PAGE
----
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Thread: Death Ride!!

  1. #61
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    Hats (helmets?) off to all of you. I finally had a chance to talk to my friend today about his Death Ride experience. I admire him so much, and for him to talk about how hard it was really makes me recognize what a great achievement for all who completed the 5 passes. Biciclista is right on: STP is just another rec ride compared to what you achieved.

  2. #62
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    Quote Originally Posted by smilingcat View Post
    What's great is that everyone finished and finished safely. Soo is pass #4 the back side of Ebetts? Monitor-Monitor-Ebetts-backside of Ebetts- and Carson?
    Yes.
    Sarah

    When it's easy, ride hard; when it's hard, ride easy.


    2011 Volagi Liscio
    2010 Pegoretti Love #3 "Manovelo"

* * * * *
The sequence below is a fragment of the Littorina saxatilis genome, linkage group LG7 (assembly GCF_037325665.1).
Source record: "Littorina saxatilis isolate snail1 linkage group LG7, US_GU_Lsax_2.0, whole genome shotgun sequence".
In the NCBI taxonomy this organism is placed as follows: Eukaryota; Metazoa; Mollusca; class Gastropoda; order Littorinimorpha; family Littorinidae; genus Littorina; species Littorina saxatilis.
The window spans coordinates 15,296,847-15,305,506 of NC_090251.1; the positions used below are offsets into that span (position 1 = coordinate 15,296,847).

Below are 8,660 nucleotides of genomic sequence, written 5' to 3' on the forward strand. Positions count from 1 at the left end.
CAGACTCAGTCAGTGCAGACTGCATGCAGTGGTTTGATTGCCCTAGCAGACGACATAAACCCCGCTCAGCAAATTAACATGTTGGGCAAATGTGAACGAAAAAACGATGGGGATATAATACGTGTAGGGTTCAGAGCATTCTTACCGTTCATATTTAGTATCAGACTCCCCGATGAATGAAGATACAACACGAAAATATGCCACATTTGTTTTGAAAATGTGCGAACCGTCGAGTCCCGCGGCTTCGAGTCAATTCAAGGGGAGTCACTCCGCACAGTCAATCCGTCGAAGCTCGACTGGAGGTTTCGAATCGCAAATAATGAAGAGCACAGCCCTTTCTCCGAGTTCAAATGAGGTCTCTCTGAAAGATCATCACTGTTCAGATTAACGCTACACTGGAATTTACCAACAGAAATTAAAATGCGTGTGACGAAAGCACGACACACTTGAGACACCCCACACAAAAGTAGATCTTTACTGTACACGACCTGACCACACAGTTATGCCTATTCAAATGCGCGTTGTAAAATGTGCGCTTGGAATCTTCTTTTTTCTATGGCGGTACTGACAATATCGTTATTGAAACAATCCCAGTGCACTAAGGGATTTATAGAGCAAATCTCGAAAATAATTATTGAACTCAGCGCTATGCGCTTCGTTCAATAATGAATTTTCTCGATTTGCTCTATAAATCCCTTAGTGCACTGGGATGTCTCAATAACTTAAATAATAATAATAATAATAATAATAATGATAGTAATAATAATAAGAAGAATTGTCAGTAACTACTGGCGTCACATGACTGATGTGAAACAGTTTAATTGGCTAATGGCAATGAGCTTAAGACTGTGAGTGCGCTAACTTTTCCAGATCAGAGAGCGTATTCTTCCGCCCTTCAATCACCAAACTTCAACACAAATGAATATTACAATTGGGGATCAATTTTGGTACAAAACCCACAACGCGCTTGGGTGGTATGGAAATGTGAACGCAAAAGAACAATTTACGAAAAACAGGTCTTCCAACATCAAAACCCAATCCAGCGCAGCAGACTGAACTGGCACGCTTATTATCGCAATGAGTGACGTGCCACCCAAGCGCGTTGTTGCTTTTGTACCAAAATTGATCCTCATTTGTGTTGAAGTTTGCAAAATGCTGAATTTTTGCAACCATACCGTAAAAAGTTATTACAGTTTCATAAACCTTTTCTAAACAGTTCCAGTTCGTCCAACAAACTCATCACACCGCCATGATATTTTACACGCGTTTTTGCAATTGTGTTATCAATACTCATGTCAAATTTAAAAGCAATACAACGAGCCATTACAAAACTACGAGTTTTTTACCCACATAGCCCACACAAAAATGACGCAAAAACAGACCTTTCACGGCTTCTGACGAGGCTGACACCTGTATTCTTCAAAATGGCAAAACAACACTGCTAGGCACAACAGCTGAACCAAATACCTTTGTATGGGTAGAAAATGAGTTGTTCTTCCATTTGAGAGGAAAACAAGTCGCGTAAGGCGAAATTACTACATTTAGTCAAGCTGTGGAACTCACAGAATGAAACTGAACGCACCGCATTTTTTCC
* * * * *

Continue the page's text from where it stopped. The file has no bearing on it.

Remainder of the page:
2011 Mercian Vincitore Special
    2003 Eddy Merckx Team SC - stolen
    2001 Colnago Ovalmaster Stars and Stripes

  3. #63
    Join Date
    Jan 2004
    Location
    San Jose, CA
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    691

    My ride report - better late than never

    A year ago I contacted maillotpois to see if I had enough time to train for the 2009 Death Ride. I thought she'd laugh uproariously at my private message, but instead, she gave some helpful advice. Her parting words in that private message were "Glad you're interested. Now we just have to get you committed. (You know that's the difference between bacon and eggs, don't you? The chicken is "interested". The pig is "committed".)"

    On the Death Ride itself, I came to realize just how important it was to be fully committed to doing the event.

    First of all, the day started at 2am. Yes, 2am. We needed to be ready to leave the hotel by 3:15 to get to Turtle Rock Park and on the bikes around 4am. I'm not a morning person by any stretch, so this in itself took a huge amount of commitment.